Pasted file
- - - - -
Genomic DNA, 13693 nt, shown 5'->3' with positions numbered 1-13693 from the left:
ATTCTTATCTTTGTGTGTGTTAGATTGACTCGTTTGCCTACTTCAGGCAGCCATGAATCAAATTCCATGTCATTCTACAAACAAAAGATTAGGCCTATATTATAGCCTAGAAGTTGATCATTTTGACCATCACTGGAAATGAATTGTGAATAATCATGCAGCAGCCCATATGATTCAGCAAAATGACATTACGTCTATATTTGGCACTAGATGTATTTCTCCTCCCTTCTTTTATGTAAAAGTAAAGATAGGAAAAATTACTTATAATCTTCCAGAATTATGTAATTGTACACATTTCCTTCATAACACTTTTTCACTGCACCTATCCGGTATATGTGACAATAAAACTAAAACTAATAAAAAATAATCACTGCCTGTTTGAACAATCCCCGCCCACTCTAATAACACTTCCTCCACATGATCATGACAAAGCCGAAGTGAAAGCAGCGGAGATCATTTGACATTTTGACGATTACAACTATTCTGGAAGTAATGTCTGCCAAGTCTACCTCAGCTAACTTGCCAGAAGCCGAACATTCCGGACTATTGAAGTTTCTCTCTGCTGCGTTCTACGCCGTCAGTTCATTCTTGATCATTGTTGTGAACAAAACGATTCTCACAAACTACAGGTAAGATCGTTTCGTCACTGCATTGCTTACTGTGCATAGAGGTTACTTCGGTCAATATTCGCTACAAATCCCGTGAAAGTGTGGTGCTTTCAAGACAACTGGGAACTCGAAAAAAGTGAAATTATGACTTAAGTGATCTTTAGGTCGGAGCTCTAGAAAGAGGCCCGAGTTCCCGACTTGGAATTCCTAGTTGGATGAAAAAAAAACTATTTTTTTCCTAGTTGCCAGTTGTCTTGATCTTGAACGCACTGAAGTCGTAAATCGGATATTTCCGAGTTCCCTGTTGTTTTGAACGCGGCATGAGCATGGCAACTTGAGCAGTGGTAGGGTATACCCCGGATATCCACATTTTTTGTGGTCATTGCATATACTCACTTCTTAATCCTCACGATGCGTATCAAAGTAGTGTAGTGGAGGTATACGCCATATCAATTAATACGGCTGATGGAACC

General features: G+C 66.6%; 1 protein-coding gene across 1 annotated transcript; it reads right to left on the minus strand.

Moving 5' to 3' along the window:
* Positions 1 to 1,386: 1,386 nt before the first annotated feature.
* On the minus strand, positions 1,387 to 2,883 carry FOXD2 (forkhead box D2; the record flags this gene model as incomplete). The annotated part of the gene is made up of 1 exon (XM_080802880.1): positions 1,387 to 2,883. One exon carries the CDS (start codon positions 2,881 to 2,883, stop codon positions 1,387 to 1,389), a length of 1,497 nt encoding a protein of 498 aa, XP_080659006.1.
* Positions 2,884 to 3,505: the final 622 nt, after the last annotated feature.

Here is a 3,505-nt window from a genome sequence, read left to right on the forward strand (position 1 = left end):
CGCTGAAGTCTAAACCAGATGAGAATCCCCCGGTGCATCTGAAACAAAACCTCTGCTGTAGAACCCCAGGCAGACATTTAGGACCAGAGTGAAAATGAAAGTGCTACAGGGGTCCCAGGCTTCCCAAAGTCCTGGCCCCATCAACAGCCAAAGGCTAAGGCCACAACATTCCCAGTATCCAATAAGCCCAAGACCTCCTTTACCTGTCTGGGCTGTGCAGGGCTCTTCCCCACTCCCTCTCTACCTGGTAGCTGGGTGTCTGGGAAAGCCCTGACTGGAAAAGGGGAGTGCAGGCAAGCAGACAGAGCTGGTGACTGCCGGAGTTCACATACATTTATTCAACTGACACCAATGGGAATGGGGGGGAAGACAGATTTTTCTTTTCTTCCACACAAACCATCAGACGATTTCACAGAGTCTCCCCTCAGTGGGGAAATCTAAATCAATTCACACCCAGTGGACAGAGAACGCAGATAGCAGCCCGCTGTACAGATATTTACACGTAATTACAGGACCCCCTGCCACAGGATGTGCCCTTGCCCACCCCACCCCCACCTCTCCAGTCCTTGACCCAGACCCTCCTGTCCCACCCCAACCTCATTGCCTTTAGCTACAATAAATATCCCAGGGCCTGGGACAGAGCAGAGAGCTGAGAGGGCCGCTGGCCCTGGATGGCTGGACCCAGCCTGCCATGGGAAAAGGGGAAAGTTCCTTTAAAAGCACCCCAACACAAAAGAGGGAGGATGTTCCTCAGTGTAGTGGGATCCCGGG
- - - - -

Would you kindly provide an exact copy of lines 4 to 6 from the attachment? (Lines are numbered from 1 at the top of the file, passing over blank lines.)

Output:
Moving 5' to 3' along the window:
* Positions 1 to 1,386: 1,386 nt before the first annotated feature.
* On the minus strand, positions 1,387 to 2,883 carry FOXD2 (forkhead box D2; the record flags this gene model as incomplete). The annotated part of the gene is made up of 1 exon (XM_080802880.1): positions 1,387 to 2,883. One exon carries the CDS (start codon positions 2,881 to 2,883, stop codon positions 1,387 to 1,389), a length of 1,497 nt encoding a protein of 498 aa, XP_080659006.1.